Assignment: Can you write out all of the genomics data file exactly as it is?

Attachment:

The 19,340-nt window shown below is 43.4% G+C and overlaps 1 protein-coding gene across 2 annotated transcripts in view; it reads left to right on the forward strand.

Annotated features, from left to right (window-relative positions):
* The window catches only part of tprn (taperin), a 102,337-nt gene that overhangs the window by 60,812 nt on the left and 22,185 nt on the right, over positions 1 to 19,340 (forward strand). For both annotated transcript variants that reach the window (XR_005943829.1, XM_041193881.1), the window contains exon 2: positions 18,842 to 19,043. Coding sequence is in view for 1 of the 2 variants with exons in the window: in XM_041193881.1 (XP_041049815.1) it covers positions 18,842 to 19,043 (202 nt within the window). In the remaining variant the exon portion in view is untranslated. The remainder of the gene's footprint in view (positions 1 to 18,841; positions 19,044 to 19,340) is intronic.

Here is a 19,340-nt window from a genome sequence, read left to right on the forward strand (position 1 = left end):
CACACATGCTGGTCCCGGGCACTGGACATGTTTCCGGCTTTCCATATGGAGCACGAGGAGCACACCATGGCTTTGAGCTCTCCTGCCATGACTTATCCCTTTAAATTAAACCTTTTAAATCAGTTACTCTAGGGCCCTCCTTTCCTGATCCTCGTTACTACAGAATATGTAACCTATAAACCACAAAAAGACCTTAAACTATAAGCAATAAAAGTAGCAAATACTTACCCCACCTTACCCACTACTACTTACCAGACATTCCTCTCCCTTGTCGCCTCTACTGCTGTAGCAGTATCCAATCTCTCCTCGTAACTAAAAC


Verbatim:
The 19,340-nt window shown below is 43.4% G+C and overlaps 1 protein-coding gene across 2 annotated transcripts in view; it reads left to right on the forward strand.

Annotated features, from left to right (window-relative positions):
* The window catches only part of tprn (taperin), a 102,337-nt gene that overhangs the window by 60,812 nt on the left and 22,185 nt on the right, over positions 1 to 19,340 (forward strand). For both annotated transcript variants that reach the window (XR_005943829.1, XM_041193881.1), the window contains exon 2: positions 18,842 to 19,043. Coding sequence is in view for 1 of the 2 variants with exons in the window: in XM_041193881.1 (XP_041049815.1) it covers positions 18,842 to 19,043 (202 nt within the window). In the remaining variant the exon portion in view is untranslated. The remainder of the gene's footprint in view (positions 1 to 18,841; positions 19,044 to 19,340) is intronic.

Here is a 19,340-nt window from a genome sequence, read left to right on the forward strand (position 1 = left end):
CACACATGCTGGTCCCGGGCACTGGACATGTTTCCGGCTTTCCATATGGAGCACGAGGAGCACACCATGGCTTTGAGCTCTCCTGCCATGACTTATCCCTTTAAATTAAACCTTTTAAATCAGTTACTCTAGGGCCCTCCTTTCCTGATCCTCGTTACTACAGAATATGTAACCTATAAACCACAAAAAGACCTTAAACTATAAGCAATAAAAGTAGCAAATACTTACCCCACCTTACCCACTACTACTTACCAGACATTCCTCTCCCTTGTCGCCTCTACTGCTGTAGCAGTATCCAATCTCTCCTCGTAACTAAAAC